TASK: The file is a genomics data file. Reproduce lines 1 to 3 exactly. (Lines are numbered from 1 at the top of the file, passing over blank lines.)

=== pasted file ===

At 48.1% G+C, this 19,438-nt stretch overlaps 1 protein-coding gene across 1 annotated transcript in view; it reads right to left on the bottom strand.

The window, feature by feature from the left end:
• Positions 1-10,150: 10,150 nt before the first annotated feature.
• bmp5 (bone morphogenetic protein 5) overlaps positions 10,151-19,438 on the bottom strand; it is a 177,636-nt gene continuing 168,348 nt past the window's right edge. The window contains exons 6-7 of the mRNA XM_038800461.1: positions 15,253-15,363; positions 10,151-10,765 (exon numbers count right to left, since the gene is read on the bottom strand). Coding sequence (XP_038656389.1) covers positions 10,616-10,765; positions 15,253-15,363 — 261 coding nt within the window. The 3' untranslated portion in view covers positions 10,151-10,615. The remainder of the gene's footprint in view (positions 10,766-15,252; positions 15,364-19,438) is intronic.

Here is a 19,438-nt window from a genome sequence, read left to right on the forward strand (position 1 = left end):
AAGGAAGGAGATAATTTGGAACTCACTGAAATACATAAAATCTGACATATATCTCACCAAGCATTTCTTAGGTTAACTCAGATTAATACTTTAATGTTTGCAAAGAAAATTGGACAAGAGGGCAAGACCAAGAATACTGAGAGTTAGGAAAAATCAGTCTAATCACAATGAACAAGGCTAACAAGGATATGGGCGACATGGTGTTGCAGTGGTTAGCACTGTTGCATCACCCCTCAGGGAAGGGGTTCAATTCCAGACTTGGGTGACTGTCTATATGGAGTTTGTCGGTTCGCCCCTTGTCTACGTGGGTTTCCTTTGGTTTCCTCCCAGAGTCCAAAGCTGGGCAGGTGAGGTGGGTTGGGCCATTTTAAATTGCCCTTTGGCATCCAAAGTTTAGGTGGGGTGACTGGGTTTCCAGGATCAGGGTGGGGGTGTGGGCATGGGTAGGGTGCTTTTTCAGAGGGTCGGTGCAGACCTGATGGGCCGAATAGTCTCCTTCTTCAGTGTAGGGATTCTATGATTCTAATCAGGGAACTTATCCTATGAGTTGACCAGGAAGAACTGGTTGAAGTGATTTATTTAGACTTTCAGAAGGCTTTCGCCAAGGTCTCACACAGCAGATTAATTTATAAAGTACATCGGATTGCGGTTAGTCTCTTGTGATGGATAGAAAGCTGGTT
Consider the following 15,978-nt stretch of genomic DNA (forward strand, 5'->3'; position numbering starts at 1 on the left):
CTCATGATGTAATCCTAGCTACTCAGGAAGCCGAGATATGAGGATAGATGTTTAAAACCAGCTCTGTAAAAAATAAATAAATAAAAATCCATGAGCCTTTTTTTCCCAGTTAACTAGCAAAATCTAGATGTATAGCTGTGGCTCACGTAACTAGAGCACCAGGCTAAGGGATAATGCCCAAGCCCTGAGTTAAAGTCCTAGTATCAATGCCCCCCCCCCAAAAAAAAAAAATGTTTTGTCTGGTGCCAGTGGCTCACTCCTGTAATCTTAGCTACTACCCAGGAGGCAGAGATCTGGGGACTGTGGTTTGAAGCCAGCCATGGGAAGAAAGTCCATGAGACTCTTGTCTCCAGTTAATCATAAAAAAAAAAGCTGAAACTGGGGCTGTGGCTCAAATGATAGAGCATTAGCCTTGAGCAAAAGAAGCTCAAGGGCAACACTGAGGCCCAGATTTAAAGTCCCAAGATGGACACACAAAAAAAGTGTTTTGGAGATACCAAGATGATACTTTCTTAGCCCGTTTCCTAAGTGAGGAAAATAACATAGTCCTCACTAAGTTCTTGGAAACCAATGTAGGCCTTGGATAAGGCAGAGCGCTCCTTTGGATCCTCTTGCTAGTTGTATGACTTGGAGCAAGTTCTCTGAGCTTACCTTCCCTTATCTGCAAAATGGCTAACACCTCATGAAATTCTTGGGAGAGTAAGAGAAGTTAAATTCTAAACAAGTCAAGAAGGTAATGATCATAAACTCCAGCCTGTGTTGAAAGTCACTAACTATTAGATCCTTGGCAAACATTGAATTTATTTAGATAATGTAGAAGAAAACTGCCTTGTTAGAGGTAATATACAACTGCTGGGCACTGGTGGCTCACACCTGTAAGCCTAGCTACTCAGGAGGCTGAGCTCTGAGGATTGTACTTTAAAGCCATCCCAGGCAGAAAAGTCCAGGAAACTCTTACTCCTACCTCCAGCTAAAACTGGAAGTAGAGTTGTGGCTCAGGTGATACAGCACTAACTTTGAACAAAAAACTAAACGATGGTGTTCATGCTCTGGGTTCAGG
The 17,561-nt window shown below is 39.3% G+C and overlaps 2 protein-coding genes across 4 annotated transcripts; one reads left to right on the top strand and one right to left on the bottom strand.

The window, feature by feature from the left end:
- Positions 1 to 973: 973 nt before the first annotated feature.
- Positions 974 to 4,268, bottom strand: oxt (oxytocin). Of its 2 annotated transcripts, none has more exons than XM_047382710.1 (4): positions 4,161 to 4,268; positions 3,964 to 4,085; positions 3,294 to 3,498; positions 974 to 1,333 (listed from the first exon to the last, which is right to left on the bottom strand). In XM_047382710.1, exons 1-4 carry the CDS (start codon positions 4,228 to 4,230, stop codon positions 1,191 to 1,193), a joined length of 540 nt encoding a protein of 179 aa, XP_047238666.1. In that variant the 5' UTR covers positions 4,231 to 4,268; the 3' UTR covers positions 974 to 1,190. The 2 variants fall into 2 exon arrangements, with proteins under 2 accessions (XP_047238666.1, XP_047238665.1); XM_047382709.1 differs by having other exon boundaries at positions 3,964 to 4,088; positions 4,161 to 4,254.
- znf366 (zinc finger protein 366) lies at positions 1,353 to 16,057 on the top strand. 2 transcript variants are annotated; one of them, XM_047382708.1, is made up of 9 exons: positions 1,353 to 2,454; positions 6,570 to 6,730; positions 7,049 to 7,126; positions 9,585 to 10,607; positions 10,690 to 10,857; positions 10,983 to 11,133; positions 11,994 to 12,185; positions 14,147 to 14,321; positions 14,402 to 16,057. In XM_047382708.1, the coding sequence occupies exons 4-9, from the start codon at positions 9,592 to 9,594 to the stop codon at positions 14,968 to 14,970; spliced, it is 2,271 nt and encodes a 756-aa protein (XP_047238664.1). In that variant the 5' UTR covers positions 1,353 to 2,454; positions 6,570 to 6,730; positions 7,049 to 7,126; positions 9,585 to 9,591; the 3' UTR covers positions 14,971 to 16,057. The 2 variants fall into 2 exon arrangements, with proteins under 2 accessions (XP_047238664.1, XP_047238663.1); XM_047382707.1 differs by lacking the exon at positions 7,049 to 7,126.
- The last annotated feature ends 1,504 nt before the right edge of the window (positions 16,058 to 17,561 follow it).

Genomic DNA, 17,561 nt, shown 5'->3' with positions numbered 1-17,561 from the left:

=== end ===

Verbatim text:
At 48.1% G+C, this 19,438-nt stretch overlaps 1 protein-coding gene across 1 annotated transcript in view; it reads right to left on the bottom strand.

The window, feature by feature from the left end:
• Positions 1-10,150: 10,150 nt before the first annotated feature.